Now. “Is it going to kill me?” might be a little way out for some people, but I found it really worked for me because it was so farfetched. After I ask myself this question and I diffuse the situation, I move on to the next questions that really make a difference.

Do I have control over it? / Can I do something about it?

These questions serves two purposes. They let you identify the things that you have no control over, where you are wasting your time stressing about it and it also gets you to do something about the things that you do have control over.

I’m sitting in traffic and this &*% just pushed in front of me. Aaaaagghhhh!!!

Stress in trafic

Is it going to kill me?

No

Do I have control over it?

Well if this is the only road to where I need to go, no I don’t. So sit back, put on some music and chill the …… out man.

If it isn’t the only road. Pick another road and try it. Weigh your options, make a choice and live with it.

 

I’m going to miss my deadline!!!!

Are deadlines stressing you out?

Is it going to kill me?

No!!

Do I have control over it?

Well maybe I can put in some extra hours and meet my deadline.

If that ship has sailed, what can I do? Make a list of why we are missing the deadline and send it to the people that need to know about it. Ok done. No more worrying about it. Just move on and get the work done.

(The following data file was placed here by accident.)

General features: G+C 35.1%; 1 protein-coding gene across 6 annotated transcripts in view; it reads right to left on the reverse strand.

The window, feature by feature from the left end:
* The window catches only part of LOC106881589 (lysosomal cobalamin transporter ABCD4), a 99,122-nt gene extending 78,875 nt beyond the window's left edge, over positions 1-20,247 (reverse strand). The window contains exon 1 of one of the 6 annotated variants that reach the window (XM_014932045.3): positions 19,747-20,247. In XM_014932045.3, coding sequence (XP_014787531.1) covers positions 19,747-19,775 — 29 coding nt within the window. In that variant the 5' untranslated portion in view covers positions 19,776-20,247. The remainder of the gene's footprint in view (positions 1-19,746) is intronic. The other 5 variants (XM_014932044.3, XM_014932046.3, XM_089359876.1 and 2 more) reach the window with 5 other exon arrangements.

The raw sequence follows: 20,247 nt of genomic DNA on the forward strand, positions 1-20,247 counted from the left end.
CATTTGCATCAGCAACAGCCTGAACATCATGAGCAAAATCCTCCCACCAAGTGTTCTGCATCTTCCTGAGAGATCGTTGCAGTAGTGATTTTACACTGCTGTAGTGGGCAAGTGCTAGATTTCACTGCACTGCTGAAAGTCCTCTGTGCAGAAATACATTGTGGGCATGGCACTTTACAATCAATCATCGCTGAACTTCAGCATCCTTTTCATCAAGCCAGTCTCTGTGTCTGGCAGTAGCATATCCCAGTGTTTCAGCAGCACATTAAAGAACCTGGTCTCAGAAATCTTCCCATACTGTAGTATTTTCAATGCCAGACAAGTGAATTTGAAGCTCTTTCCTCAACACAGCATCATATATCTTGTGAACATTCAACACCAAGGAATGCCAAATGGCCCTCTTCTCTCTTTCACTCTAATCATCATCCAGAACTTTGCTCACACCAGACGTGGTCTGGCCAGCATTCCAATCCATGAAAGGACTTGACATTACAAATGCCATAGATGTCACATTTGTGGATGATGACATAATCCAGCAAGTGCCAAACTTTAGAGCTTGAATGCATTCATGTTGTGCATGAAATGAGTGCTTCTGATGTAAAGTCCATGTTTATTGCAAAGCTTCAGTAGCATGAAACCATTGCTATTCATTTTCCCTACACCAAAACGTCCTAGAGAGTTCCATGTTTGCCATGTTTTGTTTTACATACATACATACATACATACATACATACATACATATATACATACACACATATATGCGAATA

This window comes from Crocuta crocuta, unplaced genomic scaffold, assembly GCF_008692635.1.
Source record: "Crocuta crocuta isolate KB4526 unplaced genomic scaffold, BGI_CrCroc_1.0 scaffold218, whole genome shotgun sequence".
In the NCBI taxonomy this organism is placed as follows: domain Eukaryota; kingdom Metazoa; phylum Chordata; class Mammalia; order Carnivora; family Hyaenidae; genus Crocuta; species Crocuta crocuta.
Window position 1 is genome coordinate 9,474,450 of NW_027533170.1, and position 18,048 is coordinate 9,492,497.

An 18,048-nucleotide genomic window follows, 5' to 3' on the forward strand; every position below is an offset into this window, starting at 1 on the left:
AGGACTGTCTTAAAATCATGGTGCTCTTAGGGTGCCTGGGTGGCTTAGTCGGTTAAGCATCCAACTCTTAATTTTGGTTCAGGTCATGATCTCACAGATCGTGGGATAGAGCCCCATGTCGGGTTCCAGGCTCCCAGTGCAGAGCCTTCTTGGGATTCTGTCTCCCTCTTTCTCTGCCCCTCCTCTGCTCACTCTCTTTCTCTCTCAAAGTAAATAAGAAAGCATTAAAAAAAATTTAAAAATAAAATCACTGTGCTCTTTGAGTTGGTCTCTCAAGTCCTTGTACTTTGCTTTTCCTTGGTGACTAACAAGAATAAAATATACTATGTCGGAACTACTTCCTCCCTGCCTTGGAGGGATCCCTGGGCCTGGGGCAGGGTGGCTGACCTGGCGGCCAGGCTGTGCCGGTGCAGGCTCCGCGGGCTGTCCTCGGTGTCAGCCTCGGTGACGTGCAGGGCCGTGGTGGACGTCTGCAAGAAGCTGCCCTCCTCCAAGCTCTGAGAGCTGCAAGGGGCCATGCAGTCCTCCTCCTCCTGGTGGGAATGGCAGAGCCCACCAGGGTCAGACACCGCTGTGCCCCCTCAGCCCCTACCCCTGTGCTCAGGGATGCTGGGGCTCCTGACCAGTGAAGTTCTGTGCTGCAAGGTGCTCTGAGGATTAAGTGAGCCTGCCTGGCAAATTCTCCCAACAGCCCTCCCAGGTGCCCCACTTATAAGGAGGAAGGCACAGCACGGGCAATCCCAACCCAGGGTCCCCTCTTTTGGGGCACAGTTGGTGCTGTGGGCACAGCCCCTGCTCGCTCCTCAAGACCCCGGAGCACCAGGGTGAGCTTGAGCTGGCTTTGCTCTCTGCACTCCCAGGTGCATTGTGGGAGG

Try it. What do you have to lose?

This might seem too stupid and simple and you might be thinking “This guy is crazy, my stress is waaaay more than that. I can’t stop it with just these simple questions. You gotta be kidding me!!”.

Try it. What do you have to lose?

The difficult part is that you have to have the presence of mind to ask yourself these questions. You have to create a trigger in your mind that says “Oh wait, I’m feeling stressed. Ok let’s do something about this.”

Is it going to kill me?

Do I have control over it?

Can I do something about it?

Try these this week and see how they work for you.

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If you really want to go down the rabbit hole read our previous article about Change. Start thinking about the fact that you might be addicted to stress, due to your body being used to getting the specific neuropeptides that are released when you are stressed.